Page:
Aluminum, Kevlar, or Polypropelyn

Discussion in 'Speakers & Subwoofers' started by Mike-Gr, Feb 22, 2006.

  1. Mike-Gr

    Mike-Gr Extra

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    Hello....

    I am in the process of creating my own home theater setup using in-wall and in-ceiling speakers and was looking for other peoples preferences and opinions on speaker material.

    Which material... aluminum, kevlar or polypropelyn do you prefer and why?

    I understand that poly is a common product in the production of speakers. Have read that aluminum provides very robust sound qualities in both the tweeter and woofer cones. While kevlar provides a more sturdy type sound in the bottom end of the frequencies.

    I'm kind of leaning to either aluminum or kevlar.

    My setup is on a budget so I will probably go with 6.5" speakers and either a 10" or 12" powered subwoofer.

    Thanks....
     
  2. John Garcia

    John Garcia Executive Producer

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    I wouldn't worry so much what they are made of as much as how they sound. The implementation of the speaker as a whole determines that far more than just the material. For example, I have always found speakers with aluminum drivers to be bright, but I own a pair of Mordaunt Short 902s in my bedroom setup which use both an aluminum midbass and tweeter and they aren't bright at all.

    Paper cones are actually the most neutral, typically coloring the sound the least, but they are also structurally less efficient and generally don't last as long as most of the other materials mentioned.
     
  3. ChrisWiggles

    ChrisWiggles Producer

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    Like John says, yeah different materials and driver designs may have different characteristics in a very crude oversimplified sense, but this is dramatically overwhelmed by the particular design of the speaker. I might even go so far as to say it matters about as much as the color of the cabinet finish. Perhaps that's a bit of an exaggeration, but basically, listen to the speaker and pick the ones that sound the best to you.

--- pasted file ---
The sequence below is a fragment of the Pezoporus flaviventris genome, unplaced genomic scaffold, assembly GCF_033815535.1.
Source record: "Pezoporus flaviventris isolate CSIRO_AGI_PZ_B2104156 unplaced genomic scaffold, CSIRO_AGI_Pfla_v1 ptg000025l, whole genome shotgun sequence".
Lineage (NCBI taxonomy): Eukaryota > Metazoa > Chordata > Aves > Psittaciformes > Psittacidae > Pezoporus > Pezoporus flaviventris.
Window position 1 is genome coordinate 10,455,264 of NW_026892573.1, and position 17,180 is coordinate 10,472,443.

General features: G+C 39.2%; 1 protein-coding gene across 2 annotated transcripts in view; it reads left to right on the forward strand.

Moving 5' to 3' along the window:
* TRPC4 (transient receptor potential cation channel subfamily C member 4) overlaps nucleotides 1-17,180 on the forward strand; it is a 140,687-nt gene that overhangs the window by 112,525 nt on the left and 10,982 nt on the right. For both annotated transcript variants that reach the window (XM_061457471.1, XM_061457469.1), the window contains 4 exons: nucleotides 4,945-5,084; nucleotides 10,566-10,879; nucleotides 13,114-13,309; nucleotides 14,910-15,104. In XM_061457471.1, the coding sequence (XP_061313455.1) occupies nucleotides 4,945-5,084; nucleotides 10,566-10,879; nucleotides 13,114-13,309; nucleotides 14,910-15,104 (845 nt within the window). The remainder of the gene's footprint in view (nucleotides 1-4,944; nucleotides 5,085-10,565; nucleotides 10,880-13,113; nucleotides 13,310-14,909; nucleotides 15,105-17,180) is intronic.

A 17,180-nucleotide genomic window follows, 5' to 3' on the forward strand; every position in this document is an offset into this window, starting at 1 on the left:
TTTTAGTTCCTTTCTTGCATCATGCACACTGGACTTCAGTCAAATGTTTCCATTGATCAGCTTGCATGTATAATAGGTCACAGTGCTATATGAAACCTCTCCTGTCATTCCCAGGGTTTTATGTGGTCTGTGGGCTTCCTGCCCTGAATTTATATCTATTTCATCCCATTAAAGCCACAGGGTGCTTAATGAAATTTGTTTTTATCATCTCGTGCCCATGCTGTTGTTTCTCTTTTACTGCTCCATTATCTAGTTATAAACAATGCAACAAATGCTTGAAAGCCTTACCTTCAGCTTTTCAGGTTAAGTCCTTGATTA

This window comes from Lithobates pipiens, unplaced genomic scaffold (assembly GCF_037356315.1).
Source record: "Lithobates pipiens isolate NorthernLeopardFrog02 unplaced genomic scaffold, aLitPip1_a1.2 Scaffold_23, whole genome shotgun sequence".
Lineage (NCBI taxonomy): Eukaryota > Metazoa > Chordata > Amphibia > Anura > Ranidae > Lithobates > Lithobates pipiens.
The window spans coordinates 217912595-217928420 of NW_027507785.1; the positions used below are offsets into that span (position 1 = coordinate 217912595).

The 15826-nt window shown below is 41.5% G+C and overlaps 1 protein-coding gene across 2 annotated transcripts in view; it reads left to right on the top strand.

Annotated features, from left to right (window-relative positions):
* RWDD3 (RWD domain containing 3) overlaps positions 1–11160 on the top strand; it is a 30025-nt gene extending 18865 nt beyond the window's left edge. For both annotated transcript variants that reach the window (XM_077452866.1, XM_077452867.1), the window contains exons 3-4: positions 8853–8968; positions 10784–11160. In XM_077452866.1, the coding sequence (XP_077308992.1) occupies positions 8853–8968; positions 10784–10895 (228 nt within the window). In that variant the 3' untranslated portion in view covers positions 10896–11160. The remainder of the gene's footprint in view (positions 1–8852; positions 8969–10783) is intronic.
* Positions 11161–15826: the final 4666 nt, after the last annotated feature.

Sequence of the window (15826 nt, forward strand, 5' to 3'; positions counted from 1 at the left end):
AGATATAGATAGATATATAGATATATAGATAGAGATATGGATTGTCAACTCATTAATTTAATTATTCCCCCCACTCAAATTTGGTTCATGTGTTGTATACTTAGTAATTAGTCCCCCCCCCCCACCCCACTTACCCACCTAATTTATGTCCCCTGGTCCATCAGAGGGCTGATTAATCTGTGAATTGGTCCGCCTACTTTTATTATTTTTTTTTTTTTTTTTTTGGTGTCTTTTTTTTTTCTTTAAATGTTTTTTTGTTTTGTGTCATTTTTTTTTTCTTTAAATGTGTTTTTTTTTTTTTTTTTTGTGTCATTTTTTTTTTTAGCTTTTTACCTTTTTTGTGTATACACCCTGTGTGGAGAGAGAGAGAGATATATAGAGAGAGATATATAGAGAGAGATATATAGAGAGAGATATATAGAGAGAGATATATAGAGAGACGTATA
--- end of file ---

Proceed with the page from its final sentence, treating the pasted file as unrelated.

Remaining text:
I mean, Bose and Vienna Acoustics both use paper-based drivers but do they sound anything alike...?
     
  4. Dan Driscoll

    Dan Driscoll Supporting Actor

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    I'll echo John and Chris, pay attention to what a speaker sounds like, not what the drivers are made out of. Driver material is only one component that makes up the whole 'sound' of a speaker and a fairly unimportant component at that, IMO.

    Keep in mind that many of those components aren't even part of the speaker. Far and away, the most significant factor in how a speaker will sound is the room you put it in, IMO. I would also consider the crossover, cabinet design and the pre-amp/amplfier to be much more critical factors in determining the final sound of the speaker than driver material.
     
  5. Chu Gai

    Chu Gai Lead Actor

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    You can find garbage and gems in any of the materials. What is it you're specifically looking to do? Buy raw drivers and create your own 'speakers' or looking at existing products?
     

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